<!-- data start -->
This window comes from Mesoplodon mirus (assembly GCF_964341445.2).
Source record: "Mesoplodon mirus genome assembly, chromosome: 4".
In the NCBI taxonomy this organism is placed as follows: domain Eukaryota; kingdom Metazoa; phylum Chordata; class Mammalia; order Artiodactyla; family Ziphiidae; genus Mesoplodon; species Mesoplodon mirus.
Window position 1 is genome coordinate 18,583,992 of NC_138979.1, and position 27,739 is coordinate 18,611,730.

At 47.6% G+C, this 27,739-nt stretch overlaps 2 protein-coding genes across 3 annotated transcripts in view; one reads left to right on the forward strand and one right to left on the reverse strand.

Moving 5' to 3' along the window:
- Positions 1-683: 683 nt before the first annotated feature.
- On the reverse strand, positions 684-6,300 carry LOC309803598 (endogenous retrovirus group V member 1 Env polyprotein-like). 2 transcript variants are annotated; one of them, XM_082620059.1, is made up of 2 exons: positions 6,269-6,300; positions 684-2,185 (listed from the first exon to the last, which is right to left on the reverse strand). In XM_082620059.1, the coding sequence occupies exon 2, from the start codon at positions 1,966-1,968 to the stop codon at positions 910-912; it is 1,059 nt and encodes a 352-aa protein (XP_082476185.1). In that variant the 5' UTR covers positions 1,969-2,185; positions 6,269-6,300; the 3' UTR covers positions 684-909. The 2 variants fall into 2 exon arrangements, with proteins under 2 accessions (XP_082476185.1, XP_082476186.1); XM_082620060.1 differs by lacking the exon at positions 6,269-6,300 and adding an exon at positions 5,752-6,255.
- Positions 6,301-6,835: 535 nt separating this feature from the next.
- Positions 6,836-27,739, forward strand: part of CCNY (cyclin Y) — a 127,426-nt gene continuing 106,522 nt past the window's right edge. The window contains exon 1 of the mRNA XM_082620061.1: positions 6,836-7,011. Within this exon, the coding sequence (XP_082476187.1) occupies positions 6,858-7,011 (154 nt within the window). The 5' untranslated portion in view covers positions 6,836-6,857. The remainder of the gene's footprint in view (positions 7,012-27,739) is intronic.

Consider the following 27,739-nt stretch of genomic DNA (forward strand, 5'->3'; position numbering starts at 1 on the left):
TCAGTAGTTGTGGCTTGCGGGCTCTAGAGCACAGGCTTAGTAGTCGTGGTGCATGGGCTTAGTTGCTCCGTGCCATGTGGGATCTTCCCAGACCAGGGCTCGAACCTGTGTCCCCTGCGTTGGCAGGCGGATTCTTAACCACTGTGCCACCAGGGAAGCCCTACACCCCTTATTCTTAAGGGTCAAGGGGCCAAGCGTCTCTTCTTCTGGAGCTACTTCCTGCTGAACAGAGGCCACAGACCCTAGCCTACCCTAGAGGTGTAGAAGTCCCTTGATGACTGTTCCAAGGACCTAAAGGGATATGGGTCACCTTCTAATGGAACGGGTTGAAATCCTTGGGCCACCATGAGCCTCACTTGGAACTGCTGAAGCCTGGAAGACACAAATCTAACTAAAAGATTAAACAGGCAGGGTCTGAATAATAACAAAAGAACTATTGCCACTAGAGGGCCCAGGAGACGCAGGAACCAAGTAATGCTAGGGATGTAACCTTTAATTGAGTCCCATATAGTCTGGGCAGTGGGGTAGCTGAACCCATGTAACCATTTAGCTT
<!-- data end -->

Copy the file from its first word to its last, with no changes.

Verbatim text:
This window comes from Mesoplodon mirus (assembly GCF_964341445.2).
Source record: "Mesoplodon mirus genome assembly, chromosome: 4".
In the NCBI taxonomy this organism is placed as follows: domain Eukaryota; kingdom Metazoa; phylum Chordata; class Mammalia; order Artiodactyla; family Ziphiidae; genus Mesoplodon; species Mesoplodon mirus.
Window position 1 is genome coordinate 18,583,992 of NC_138979.1, and position 27,739 is coordinate 18,611,730.

At 47.6% G+C, this 27,739-nt stretch overlaps 2 protein-coding genes across 3 annotated transcripts in view; one reads left to right on the forward strand and one right to left on the reverse strand.

Moving 5' to 3' along the window:
- Positions 1-683: 683 nt before the first annotated feature.
- On the reverse strand, positions 684-6,300 carry LOC309803598 (endogenous retrovirus group V member 1 Env polyprotein-like). 2 transcript variants are annotated; one of them, XM_082620059.1, is made up of 2 exons: positions 6,269-6,300; positions 684-2,185 (listed from the first exon to the last, which is right to left on the reverse strand). In XM_082620059.1, the coding sequence occupies exon 2, from the start codon at positions 1,966-1,968 to the stop codon at positions 910-912; it is 1,059 nt and encodes a 352-aa protein (XP_082476185.1). In that variant the 5' UTR covers positions 1,969-2,185; positions 6,269-6,300; the 3' UTR covers positions 684-909. The 2 variants fall into 2 exon arrangements, with proteins under 2 accessions (XP_082476185.1, XP_082476186.1); XM_082620060.1 differs by lacking the exon at positions 6,269-6,300 and adding an exon at positions 5,752-6,255.
- Positions 6,301-6,835: 535 nt separating this feature from the next.
- Positions 6,836-27,739, forward strand: part of CCNY (cyclin Y) — a 127,426-nt gene continuing 106,522 nt past the window's right edge. The window contains exon 1 of the mRNA XM_082620061.1: positions 6,836-7,011. Within this exon, the coding sequence (XP_082476187.1) occupies positions 6,858-7,011 (154 nt within the window). The 5' untranslated portion in view covers positions 6,836-6,857. The remainder of the gene's footprint in view (positions 7,012-27,739) is intronic.

Consider the following 27,739-nt stretch of genomic DNA (forward strand, 5'->3'; position numbering starts at 1 on the left):
TCAGTAGTTGTGGCTTGCGGGCTCTAGAGCACAGGCTTAGTAGTCGTGGTGCATGGGCTTAGTTGCTCCGTGCCATGTGGGATCTTCCCAGACCAGGGCTCGAACCTGTGTCCCCTGCGTTGGCAGGCGGATTCTTAACCACTGTGCCACCAGGGAAGCCCTACACCCCTTATTCTTAAGGGTCAAGGGGCCAAGCGTCTCTTCTTCTGGAGCTACTTCCTGCTGAACAGAGGCCACAGACCCTAGCCTACCCTAGAGGTGTAGAAGTCCCTTGATGACTGTTCCAAGGACCTAAAGGGATATGGGTCACCTTCTAATGGAACGGGTTGAAATCCTTGGGCCACCATGAGCCTCACTTGGAACTGCTGAAGCCTGGAAGACACAAATCTAACTAAAAGATTAAACAGGCAGGGTCTGAATAATAACAAAAGAACTATTGCCACTAGAGGGCCCAGGAGACGCAGGAACCAAGTAATGCTAGGGATGTAACCTTTAATTGAGTCCCATATAGTCTGGGCAGTGGGGTAGCTGAACCCATGTAACCATTTAGCTT